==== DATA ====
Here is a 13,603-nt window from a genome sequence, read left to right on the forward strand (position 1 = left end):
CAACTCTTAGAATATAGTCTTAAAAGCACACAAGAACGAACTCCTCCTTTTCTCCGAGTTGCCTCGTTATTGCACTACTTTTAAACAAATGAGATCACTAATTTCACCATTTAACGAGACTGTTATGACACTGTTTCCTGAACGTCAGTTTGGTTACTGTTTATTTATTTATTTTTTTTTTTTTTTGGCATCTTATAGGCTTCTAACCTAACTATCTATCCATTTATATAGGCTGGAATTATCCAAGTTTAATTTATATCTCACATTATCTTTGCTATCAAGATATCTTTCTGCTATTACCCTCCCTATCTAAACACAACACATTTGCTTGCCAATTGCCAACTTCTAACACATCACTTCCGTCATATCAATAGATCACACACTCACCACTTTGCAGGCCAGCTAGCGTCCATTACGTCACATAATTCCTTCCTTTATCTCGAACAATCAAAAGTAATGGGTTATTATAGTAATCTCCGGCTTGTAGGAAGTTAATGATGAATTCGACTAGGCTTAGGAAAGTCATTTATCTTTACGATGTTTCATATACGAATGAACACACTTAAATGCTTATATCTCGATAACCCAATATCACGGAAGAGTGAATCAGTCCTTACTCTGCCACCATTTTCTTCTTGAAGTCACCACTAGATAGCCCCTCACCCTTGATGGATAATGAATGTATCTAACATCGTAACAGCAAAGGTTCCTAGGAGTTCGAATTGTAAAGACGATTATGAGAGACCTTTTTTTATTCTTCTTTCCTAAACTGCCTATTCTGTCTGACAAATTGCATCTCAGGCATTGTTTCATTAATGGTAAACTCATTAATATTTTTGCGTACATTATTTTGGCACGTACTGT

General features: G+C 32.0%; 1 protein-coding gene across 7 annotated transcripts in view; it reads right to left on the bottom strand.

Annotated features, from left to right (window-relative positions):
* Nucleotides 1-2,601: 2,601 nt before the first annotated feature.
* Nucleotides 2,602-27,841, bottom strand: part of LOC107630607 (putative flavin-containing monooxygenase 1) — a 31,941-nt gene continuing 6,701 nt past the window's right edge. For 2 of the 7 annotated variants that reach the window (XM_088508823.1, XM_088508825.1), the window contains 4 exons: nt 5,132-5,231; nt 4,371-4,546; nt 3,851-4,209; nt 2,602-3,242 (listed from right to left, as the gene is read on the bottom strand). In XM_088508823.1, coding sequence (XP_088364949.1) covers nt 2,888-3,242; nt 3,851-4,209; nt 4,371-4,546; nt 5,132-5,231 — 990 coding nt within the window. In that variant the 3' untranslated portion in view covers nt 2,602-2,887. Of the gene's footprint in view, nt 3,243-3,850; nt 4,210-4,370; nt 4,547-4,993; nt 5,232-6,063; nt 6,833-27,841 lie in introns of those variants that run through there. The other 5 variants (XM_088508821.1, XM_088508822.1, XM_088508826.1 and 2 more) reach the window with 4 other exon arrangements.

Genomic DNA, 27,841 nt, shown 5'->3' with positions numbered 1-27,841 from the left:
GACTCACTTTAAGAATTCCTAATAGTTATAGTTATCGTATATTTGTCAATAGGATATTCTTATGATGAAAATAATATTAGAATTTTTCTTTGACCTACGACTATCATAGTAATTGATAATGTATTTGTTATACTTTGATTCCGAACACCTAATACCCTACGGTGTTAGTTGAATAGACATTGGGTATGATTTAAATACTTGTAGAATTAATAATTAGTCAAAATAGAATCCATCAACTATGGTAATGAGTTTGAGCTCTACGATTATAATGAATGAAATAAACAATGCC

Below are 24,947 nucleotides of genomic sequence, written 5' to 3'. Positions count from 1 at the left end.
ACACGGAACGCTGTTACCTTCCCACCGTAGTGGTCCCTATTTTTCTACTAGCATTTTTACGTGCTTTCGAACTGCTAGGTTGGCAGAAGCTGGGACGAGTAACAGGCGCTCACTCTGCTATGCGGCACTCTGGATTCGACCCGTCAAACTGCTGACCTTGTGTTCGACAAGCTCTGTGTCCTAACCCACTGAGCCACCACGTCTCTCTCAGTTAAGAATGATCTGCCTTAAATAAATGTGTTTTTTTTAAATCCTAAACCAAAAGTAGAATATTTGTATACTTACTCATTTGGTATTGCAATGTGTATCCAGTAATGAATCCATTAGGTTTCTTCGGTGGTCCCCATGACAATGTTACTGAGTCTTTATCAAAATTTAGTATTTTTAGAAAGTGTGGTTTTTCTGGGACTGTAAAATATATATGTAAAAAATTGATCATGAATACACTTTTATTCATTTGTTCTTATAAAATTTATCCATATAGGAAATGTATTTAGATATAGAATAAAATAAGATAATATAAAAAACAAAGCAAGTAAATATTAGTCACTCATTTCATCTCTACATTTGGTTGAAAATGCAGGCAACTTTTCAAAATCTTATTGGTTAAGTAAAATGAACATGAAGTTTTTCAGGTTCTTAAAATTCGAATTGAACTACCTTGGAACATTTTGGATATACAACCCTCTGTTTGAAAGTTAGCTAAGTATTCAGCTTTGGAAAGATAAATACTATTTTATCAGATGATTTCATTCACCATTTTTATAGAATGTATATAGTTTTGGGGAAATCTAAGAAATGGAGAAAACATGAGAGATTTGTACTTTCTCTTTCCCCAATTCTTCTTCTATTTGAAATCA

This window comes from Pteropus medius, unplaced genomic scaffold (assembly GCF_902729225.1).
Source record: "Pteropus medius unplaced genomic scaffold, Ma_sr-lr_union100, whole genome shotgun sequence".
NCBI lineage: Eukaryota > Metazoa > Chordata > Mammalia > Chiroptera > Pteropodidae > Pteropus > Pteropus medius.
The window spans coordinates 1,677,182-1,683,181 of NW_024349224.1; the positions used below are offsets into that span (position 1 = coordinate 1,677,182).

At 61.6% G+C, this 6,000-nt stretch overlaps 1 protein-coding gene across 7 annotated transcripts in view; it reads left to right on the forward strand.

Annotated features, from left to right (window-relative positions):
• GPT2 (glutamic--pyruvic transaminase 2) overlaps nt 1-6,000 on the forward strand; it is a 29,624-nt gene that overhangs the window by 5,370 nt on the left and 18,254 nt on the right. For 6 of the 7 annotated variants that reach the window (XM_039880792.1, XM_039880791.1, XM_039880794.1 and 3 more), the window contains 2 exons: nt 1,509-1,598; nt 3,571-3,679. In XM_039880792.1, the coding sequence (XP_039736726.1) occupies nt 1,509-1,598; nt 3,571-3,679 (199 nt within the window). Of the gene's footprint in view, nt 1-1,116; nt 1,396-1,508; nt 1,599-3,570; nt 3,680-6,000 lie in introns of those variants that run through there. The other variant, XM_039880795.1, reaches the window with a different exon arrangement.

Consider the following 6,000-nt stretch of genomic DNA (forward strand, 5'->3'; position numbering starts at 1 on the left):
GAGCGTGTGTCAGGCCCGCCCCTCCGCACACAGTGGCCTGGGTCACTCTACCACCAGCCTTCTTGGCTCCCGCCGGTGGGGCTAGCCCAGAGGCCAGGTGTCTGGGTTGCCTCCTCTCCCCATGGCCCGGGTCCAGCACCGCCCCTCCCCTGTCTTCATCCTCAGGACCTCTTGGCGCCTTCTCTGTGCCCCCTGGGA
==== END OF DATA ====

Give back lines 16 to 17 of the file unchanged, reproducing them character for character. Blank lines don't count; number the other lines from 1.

Annotated features, from left to right (window-relative positions):
• GPT2 (glutamic--pyruvic transaminase 2) overlaps nt 1-6,000 on the forward strand; it is a 29,624-nt gene that overhangs the window by 5,370 nt on the left and 18,254 nt on the right. For 6 of the 7 annotated variants that reach the window (XM_039880792.1, XM_039880791.1, XM_039880794.1 and 3 more), the window contains 2 exons: nt 1,509-1,598; nt 3,571-3,679. In XM_039880792.1, the coding sequence (XP_039736726.1) occupies nt 1,509-1,598; nt 3,571-3,679 (199 nt within the window). Of the gene's footprint in view, nt 1-1,116; nt 1,396-1,508; nt 1,599-3,570; nt 3,680-6,000 lie in introns of those variants that run through there. The other variant, XM_039880795.1, reaches the window with a different exon arrangement.